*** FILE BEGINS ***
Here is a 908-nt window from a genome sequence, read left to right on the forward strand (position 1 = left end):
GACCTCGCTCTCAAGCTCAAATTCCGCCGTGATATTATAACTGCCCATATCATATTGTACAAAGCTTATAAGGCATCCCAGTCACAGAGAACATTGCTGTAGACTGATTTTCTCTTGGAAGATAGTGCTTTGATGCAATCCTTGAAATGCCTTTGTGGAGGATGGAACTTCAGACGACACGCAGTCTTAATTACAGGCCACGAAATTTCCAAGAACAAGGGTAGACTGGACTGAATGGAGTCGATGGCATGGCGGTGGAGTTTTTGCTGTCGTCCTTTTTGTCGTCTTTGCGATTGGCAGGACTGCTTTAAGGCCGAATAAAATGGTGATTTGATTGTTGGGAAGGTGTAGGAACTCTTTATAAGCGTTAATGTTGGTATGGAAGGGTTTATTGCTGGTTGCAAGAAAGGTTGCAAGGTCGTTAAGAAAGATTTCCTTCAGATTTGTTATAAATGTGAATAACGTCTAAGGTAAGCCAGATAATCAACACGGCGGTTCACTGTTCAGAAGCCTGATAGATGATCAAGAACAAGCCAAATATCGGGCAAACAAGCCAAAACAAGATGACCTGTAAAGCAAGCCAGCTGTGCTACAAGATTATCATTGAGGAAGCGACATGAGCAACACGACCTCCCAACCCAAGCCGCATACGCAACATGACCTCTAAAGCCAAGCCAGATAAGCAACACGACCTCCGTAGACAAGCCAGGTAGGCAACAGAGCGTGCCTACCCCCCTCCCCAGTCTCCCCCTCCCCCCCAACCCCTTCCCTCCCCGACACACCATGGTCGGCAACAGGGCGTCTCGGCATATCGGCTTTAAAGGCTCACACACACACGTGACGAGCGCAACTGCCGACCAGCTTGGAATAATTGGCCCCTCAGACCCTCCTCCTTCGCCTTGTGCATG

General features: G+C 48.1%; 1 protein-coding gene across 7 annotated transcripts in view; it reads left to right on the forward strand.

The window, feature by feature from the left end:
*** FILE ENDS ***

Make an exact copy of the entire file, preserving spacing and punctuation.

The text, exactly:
Here is a 908-nt window from a genome sequence, read left to right on the forward strand (position 1 = left end):
GACCTCGCTCTCAAGCTCAAATTCCGCCGTGATATTATAACTGCCCATATCATATTGTACAAAGCTTATAAGGCATCCCAGTCACAGAGAACATTGCTGTAGACTGATTTTCTCTTGGAAGATAGTGCTTTGATGCAATCCTTGAAATGCCTTTGTGGAGGATGGAACTTCAGACGACACGCAGTCTTAATTACAGGCCACGAAATTTCCAAGAACAAGGGTAGACTGGACTGAATGGAGTCGATGGCATGGCGGTGGAGTTTTTGCTGTCGTCCTTTTTGTCGTCTTTGCGATTGGCAGGACTGCTTTAAGGCCGAATAAAATGGTGATTTGATTGTTGGGAAGGTGTAGGAACTCTTTATAAGCGTTAATGTTGGTATGGAAGGGTTTATTGCTGGTTGCAAGAAAGGTTGCAAGGTCGTTAAGAAAGATTTCCTTCAGATTTGTTATAAATGTGAATAACGTCTAAGGTAAGCCAGATAATCAACACGGCGGTTCACTGTTCAGAAGCCTGATAGATGATCAAGAACAAGCCAAATATCGGGCAAACAAGCCAAAACAAGATGACCTGTAAAGCAAGCCAGCTGTGCTACAAGATTATCATTGAGGAAGCGACATGAGCAACACGACCTCCCAACCCAAGCCGCATACGCAACATGACCTCTAAAGCCAAGCCAGATAAGCAACACGACCTCCGTAGACAAGCCAGGTAGGCAACAGAGCGTGCCTACCCCCCTCCCCAGTCTCCCCCTCCCCCCCAACCCCTTCCCTCCCCGACACACCATGGTCGGCAACAGGGCGTCTCGGCATATCGGCTTTAAAGGCTCACACACACACGTGACGAGCGCAACTGCCGACCAGCTTGGAATAATTGGCCCCTCAGACCCTCCTCCTTCGCCTTGTGCATG

General features: G+C 48.1%; 1 protein-coding gene across 7 annotated transcripts in view; it reads left to right on the forward strand.

The window, feature by feature from the left end: